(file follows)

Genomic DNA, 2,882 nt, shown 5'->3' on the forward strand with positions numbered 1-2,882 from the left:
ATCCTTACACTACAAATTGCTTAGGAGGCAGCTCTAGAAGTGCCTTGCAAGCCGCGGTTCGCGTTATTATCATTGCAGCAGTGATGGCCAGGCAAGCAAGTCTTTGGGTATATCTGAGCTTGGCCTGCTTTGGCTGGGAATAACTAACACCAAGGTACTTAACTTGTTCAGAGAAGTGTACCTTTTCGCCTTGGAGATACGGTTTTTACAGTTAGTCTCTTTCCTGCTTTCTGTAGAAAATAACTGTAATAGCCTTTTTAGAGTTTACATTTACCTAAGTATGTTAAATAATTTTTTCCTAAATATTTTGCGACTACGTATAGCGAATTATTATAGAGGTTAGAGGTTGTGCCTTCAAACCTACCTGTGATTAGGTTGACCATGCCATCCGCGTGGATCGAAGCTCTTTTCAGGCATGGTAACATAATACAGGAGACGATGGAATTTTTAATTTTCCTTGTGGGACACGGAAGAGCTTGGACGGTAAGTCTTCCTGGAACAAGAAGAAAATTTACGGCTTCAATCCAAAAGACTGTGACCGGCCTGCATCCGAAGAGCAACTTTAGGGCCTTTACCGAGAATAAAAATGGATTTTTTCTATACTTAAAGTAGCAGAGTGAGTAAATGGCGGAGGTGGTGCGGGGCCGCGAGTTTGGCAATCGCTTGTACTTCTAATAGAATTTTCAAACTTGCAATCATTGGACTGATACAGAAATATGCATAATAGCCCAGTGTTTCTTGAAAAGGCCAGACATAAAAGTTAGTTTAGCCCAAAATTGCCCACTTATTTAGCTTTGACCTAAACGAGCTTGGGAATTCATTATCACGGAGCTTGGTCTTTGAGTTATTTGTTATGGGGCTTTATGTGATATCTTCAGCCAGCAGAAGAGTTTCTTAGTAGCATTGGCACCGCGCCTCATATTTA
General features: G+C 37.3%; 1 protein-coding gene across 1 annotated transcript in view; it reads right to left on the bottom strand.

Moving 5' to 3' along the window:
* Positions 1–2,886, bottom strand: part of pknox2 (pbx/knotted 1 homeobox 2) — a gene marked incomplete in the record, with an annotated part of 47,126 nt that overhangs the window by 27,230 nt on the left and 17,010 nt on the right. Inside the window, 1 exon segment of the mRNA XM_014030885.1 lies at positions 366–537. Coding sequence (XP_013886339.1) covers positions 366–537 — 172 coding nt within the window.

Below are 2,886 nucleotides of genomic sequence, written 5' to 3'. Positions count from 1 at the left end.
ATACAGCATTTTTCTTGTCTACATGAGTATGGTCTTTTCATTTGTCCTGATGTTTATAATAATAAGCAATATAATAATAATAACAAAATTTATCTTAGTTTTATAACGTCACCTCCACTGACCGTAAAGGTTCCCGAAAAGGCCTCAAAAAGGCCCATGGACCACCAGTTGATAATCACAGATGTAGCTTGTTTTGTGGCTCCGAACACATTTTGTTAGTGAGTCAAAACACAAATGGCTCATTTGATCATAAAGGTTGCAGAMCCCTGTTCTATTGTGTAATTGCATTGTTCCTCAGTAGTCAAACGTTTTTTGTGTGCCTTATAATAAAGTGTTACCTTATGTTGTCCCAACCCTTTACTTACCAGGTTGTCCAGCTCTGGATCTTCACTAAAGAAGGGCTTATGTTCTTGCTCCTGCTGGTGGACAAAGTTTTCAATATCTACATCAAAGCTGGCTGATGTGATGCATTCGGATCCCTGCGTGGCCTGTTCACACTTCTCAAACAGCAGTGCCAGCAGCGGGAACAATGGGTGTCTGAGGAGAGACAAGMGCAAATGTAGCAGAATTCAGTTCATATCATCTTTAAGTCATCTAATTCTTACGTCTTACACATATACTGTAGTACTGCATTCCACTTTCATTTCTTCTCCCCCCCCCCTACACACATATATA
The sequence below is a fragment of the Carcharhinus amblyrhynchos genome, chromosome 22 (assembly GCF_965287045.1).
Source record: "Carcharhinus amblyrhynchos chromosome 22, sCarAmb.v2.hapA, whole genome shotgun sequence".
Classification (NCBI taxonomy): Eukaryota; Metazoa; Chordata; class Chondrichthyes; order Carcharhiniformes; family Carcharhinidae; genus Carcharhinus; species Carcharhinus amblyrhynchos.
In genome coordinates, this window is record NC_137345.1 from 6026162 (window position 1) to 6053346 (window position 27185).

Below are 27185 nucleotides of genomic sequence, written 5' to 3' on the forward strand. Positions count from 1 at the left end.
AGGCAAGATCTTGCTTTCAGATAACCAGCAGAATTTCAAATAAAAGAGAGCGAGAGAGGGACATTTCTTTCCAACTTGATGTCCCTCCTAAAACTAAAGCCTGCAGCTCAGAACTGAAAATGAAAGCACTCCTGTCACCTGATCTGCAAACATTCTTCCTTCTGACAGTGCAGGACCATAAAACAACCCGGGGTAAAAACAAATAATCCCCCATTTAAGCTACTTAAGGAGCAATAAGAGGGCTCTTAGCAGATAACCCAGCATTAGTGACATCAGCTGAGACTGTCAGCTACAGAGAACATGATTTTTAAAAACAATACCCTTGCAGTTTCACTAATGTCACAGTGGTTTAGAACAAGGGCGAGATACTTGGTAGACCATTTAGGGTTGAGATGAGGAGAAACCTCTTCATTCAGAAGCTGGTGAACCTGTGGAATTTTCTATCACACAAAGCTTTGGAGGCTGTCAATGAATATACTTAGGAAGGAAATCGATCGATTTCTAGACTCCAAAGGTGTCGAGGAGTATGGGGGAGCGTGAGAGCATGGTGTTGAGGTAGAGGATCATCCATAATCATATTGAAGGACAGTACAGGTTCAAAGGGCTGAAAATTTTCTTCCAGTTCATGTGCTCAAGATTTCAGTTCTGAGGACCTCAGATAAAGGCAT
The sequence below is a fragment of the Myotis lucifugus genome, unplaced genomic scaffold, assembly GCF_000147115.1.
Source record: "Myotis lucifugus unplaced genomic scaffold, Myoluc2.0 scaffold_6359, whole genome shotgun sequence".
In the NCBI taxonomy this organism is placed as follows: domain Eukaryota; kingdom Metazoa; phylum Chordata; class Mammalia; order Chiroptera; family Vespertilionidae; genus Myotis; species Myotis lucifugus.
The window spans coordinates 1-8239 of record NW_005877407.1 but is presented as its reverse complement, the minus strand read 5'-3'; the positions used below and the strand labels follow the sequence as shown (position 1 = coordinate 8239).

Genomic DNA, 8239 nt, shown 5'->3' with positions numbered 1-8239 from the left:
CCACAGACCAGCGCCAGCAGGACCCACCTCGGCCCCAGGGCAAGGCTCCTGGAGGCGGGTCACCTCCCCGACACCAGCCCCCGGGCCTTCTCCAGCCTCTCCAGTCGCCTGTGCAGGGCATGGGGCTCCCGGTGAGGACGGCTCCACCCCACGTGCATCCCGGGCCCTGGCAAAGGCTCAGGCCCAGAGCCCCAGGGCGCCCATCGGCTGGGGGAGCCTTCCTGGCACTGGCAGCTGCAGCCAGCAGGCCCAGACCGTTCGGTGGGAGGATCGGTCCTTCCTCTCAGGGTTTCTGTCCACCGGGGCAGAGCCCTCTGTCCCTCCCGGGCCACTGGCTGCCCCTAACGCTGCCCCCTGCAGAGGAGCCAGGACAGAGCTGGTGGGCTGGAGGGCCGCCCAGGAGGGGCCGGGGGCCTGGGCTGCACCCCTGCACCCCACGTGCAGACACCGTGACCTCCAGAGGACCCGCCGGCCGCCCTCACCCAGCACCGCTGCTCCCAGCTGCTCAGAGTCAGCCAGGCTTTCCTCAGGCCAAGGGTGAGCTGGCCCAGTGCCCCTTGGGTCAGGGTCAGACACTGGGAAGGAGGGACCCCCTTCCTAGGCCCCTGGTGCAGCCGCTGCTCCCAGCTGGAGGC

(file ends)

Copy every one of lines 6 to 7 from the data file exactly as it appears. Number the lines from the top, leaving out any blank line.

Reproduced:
Below are 2,886 nucleotides of genomic sequence, written 5' to 3'. Positions count from 1 at the left end.
ATACAGCATTTTTCTTGTCTACATGAGTATGGTCTTTTCATTTGTCCTGATGTTTATAATAATAAGCAATATAATAATAATAACAAAATTTATCTTAGTTTTATAACGTCACCTCCACTGACCGTAAAGGTTCCCGAAAAGGCCTCAAAAAGGCCCATGGACCACCAGTTGATAATCACAGATGTAGCTTGTTTTGTGGCTCCGAACACATTTTGTTAGTGAGTCAAAACACAAATGGCTCATTTGATCATAAAGGTTGCAGAMCCCTGTTCTATTGTGTAATTGCATTGTTCCTCAGTAGTCAAACGTTTTTTGTGTGCCTTATAATAAAGTGTTACCTTATGTTGTCCCAACCCTTTACTTACCAGGTTGTCCAGCTCTGGATCTTCACTAAAGAAGGGCTTATGTTCTTGCTCCTGCTGGTGGACAAAGTTTTCAATATCTACATCAAAGCTGGCTGATGTGATGCATTCGGATCCCTGCGTGGCCTGTTCACACTTCTCAAACAGCAGTGCCAGCAGCGGGAACAATGGGTGTCTGAGGAGAGACAAGMGCAAATGTAGCAGAATTCAGTTCATATCATCTTTAAGTCATCTAATTCTTACGTCTTACACATATACTGTAGTACTGCATTCCACTTTCATTTCTTCTCCCCCCCCCCTACACACATATATA